<p><a href="https://odessarest.com.ua">Click to find out more</a></p>

And we have the following JavaScript to close the modal dialog either when the user clicks on the cross in the corner, or when the user clicks anywhere outside the modal:

   var modal = document.getElementById("myModal");
   var span = document.getElementsByClassName("close")[0];

   span.onclick = function() {

   // When the user clicks anywhere outside of the modal, close it
   window.onclick = function(event) {
    if (event.target == modal)

   function closeModal() {
    modal.style.display = "none";

Ignore “coordinates” variable for now. It’s related to the point that we are interested in and not the modal dialog.

Placing a point on the map

In GIS terminology, and visible vector data that is placed on the map, such as a point, a polygon or a line, is known as feature. A feature is not a mere drawing, but is also has tabular data associated with it, akin to an entity in a SQL database table.

And OpenLayers is not an exception. If you want to place a point on the map, you need to create a feature and give it a point as its geometry type. In our example, this is achieved by the following code:

   var iconFeature = new ol.Feature(new ol.geom.Point(ol.proj.fromLonLat(coordinates)));
   iconFeature.set('style', createStyle('https://openlayers.org/en/latest/examples/data/icon.png', undefined));

This is where we are using our “coordinates” variable defined earlier. Please note that calling “ol.proj.fromLonLat()” while passing the array of coordinates to it is important. Before we call this function, our coordinates are just arbitrary numbers. This function reads them as Longitude and Latitude values respectively and converts them into valid projected coordinates.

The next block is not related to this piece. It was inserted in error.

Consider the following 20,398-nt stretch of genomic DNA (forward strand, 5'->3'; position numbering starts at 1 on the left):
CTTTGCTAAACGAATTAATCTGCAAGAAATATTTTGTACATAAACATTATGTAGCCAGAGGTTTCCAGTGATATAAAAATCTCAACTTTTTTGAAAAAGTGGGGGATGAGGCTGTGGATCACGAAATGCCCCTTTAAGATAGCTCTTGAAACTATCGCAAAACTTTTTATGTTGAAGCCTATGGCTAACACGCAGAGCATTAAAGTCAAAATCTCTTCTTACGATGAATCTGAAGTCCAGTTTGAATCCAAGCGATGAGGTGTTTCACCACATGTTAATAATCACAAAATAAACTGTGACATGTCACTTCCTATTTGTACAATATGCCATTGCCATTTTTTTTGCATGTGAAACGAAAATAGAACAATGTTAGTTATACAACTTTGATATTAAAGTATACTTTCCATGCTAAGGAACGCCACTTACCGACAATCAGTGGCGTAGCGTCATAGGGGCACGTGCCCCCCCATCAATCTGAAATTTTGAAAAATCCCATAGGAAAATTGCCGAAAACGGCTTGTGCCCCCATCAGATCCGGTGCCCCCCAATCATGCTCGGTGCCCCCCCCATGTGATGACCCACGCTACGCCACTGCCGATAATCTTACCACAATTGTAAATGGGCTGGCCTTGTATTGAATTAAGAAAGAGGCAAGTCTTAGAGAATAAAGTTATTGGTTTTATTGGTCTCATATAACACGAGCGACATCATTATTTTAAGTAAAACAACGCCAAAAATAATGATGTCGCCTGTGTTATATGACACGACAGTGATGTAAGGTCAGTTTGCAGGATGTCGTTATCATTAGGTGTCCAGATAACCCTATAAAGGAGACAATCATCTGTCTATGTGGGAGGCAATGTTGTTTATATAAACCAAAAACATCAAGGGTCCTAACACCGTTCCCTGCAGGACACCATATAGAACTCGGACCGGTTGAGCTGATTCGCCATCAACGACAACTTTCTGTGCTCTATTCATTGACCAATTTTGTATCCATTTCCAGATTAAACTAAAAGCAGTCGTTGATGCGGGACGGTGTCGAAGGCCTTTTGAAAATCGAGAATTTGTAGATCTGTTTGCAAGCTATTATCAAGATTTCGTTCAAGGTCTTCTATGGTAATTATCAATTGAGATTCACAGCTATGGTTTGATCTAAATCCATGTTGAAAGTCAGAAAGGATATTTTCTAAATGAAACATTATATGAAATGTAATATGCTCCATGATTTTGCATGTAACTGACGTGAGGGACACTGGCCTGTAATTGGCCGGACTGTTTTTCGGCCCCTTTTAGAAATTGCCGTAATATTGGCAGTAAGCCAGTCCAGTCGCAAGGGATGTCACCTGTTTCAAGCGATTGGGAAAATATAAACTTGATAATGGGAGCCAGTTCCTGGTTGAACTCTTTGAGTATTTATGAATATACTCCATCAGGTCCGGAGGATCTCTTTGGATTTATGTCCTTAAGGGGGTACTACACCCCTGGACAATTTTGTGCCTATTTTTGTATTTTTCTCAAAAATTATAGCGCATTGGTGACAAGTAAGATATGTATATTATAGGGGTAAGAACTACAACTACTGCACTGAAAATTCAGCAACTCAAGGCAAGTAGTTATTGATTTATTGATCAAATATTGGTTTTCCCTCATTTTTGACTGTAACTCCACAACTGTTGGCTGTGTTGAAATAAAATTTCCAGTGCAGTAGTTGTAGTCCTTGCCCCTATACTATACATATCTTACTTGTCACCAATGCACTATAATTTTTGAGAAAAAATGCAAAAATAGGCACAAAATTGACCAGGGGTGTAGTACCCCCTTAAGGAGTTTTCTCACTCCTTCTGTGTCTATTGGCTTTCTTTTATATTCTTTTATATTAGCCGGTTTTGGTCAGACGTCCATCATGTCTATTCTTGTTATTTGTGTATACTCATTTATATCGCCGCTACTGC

Please note that the image for the marker is set via a web link to one of the examples provided by OpenLayers. Of course, this could be a local file instead, but I have chosen to use a publicly accessible URL to keep all the code in a single file.

Of course, a point is useless unless you define how it’s displayed. This is why we have this function, which we call when we set style for our feature:

    function createStyle(src, img) {
    return new ol.style.Style({
     image: new ol.style.Icon(({
      anchor: [0.5, 0.96],
      crossOrigin: 'anonymous',
      src: src,
      img: img,
      imgSize: img ? [img.width, img.height] : undefined

Finally, we need to add our feature to the layer on the map. We do this by adding the following value to the array of layers inside our “ol.Map” object:

new ol.layer.Vector({
      style: function(feature) {
       return feature.get('style');
      source: new ol.source.Vector({features: [iconFeature]})

As we have covered before, this will place the feature layer containing the marker on top of our base map.

Making the point clickable

We now have the code for the marker on our page set at the correct coordinates and the code for our modal dialog, which is currently hidden. Let’s now bring the two together and enable the visibility of the dialog to be toggled when the marker is clicked. To do so, we have added this code:

 map.on('click', function(event) {
    map.forEachFeatureAtPixel(event.pixel, function(feature,layer) {
     if ( feature.getId() == "moonlight" ) {
      modal.style.display = "block";

Let’s quickly go over what it does. In OpenLayers, it is not possible to associate mouse events with individual features on the map. This is why we have to associate a “click” event with an entire “map” variable that includes all layers and all features of the map.